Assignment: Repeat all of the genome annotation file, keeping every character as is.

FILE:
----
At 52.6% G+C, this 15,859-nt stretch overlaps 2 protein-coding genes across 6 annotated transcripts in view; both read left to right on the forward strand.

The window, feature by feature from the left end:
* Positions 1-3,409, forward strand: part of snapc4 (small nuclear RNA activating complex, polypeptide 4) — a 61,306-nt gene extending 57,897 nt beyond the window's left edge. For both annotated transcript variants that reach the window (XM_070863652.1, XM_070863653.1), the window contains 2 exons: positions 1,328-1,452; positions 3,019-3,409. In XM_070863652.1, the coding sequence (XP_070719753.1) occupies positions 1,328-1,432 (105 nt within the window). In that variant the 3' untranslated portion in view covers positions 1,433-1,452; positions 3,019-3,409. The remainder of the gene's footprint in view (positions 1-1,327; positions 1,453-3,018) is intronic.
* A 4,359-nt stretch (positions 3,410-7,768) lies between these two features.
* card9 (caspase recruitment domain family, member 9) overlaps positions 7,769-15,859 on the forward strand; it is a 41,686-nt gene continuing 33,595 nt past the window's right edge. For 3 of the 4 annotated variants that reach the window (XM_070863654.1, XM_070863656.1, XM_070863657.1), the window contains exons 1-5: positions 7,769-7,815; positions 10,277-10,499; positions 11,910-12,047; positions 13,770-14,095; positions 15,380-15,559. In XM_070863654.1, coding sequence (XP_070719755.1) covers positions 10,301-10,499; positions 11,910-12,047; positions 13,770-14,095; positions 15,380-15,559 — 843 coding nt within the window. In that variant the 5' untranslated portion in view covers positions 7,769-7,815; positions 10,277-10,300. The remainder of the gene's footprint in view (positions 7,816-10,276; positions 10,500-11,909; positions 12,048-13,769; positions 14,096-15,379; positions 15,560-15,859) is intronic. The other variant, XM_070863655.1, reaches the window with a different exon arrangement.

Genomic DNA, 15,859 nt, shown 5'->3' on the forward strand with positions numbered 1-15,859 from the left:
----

At 52.6% G+C, this 15,859-nt stretch overlaps 2 protein-coding genes across 6 annotated transcripts in view; both read left to right on the forward strand.

The window, feature by feature from the left end:
* Positions 1-3,409, forward strand: part of snapc4 (small nuclear RNA activating complex, polypeptide 4) — a 61,306-nt gene extending 57,897 nt beyond the window's left edge. For both annotated transcript variants that reach the window (XM_070863652.1, XM_070863653.1), the window contains 2 exons: positions 1,328-1,452; positions 3,019-3,409. In XM_070863652.1, the coding sequence (XP_070719753.1) occupies positions 1,328-1,432 (105 nt within the window). In that variant the 3' untranslated portion in view covers positions 1,433-1,452; positions 3,019-3,409. The remainder of the gene's footprint in view (positions 1-1,327; positions 1,453-3,018) is intronic.
* A 4,359-nt stretch (positions 3,410-7,768) lies between these two features.
* card9 (caspase recruitment domain family, member 9) overlaps positions 7,769-15,859 on the forward strand; it is a 41,686-nt gene continuing 33,595 nt past the window's right edge. For 3 of the 4 annotated variants that reach the window (XM_070863654.1, XM_070863656.1, XM_070863657.1), the window contains exons 1-5: positions 7,769-7,815; positions 10,277-10,499; positions 11,910-12,047; positions 13,770-14,095; positions 15,380-15,559. In XM_070863654.1, coding sequence (XP_070719755.1) covers positions 10,301-10,499; positions 11,910-12,047; positions 13,770-14,095; positions 15,380-15,559 — 843 coding nt within the window. In that variant the 5' untranslated portion in view covers positions 7,769-7,815; positions 10,277-10,300. The remainder of the gene's footprint in view (positions 7,816-10,276; positions 10,500-11,909; positions 12,048-13,769; positions 14,096-15,379; positions 15,560-15,859) is intronic. The other variant, XM_070863655.1, reaches the window with a different exon arrangement.

Genomic DNA, 15,859 nt, shown 5'->3' on the forward strand with positions numbered 1-15,859 from the left: